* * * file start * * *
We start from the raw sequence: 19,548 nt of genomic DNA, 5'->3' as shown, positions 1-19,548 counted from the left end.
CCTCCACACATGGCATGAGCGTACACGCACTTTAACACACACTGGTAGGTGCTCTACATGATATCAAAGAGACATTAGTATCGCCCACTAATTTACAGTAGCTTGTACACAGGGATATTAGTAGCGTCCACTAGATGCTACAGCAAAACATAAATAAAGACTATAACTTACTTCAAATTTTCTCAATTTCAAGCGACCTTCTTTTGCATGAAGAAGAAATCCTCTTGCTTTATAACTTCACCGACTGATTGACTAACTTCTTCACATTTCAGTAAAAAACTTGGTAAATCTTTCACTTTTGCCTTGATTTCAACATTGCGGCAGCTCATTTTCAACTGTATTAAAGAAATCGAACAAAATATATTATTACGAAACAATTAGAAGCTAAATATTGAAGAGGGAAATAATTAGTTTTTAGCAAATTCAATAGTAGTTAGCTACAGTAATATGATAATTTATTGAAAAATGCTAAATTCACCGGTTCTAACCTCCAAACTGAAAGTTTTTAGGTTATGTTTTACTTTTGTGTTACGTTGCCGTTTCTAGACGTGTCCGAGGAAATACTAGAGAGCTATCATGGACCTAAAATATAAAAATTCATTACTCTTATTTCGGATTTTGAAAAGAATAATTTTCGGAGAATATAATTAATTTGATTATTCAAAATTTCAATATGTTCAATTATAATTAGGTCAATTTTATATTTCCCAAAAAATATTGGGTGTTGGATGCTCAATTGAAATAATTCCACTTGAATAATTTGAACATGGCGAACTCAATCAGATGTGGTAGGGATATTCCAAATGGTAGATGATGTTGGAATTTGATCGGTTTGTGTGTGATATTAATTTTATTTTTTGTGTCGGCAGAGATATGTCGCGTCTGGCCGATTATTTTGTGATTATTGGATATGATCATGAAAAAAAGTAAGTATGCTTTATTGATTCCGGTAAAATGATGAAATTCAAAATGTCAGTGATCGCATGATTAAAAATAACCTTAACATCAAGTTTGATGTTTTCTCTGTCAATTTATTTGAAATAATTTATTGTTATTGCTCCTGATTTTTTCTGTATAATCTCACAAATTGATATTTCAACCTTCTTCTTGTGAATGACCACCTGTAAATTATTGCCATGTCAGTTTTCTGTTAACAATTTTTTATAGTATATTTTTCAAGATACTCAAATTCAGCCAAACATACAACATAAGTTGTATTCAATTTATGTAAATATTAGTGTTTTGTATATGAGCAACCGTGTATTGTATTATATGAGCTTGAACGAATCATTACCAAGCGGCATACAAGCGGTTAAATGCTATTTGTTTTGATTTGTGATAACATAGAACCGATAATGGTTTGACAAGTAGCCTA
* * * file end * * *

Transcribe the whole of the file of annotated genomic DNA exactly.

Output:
We start from the raw sequence: 19,548 nt of genomic DNA, 5'->3' as shown, positions 1-19,548 counted from the left end.
CCTCCACACATGGCATGAGCGTACACGCACTTTAACACACACTGGTAGGTGCTCTACATGATATCAAAGAGACATTAGTATCGCCCACTAATTTACAGTAGCTTGTACACAGGGATATTAGTAGCGTCCACTAGATGCTACAGCAAAACATAAATAAAGACTATAACTTACTTCAAATTTTCTCAATTTCAAGCGACCTTCTTTTGCATGAAGAAGAAATCCTCTTGCTTTATAACTTCACCGACTGATTGACTAACTTCTTCACATTTCAGTAAAAAACTTGGTAAATCTTTCACTTTTGCCTTGATTTCAACATTGCGGCAGCTCATTTTCAACTGTATTAAAGAAATCGAACAAAATATATTATTACGAAACAATTAGAAGCTAAATATTGAAGAGGGAAATAATTAGTTTTTAGCAAATTCAATAGTAGTTAGCTACAGTAATATGATAATTTATTGAAAAATGCTAAATTCACCGGTTCTAACCTCCAAACTGAAAGTTTTTAGGTTATGTTTTACTTTTGTGTTACGTTGCCGTTTCTAGACGTGTCCGAGGAAATACTAGAGAGCTATCATGGACCTAAAATATAAAAATTCATTACTCTTATTTCGGATTTTGAAAAGAATAATTTTCGGAGAATATAATTAATTTGATTATTCAAAATTTCAATATGTTCAATTATAATTAGGTCAATTTTATATTTCCCAAAAAATATTGGGTGTTGGATGCTCAATTGAAATAATTCCACTTGAATAATTTGAACATGGCGAACTCAATCAGATGTGGTAGGGATATTCCAAATGGTAGATGATGTTGGAATTTGATCGGTTTGTGTGTGATATTAATTTTATTTTTTGTGTCGGCAGAGATATGTCGCGTCTGGCCGATTATTTTGTGATTATTGGATATGATCATGAAAAAAAGTAAGTATGCTTTATTGATTCCGGTAAAATGATGAAATTCAAAATGTCAGTGATCGCATGATTAAAAATAACCTTAACATCAAGTTTGATGTTTTCTCTGTCAATTTATTTGAAATAATTTATTGTTATTGCTCCTGATTTTTTCTGTATAATCTCACAAATTGATATTTCAACCTTCTTCTTGTGAATGACCACCTGTAAATTATTGCCATGTCAGTTTTCTGTTAACAATTTTTTATAGTATATTTTTCAAGATACTCAAATTCAGCCAAACATACAACATAAGTTGTATTCAATTTATGTAAATATTAGTGTTTTGTATATGAGCAACCGTGTATTGTATTATATGAGCTTGAACGAATCATTACCAAGCGGCATACAAGCGGTTAAATGCTATTTGTTTTGATTTGTGATAACATAGAACCGATAATGGTTTGACAAGTAGCCTA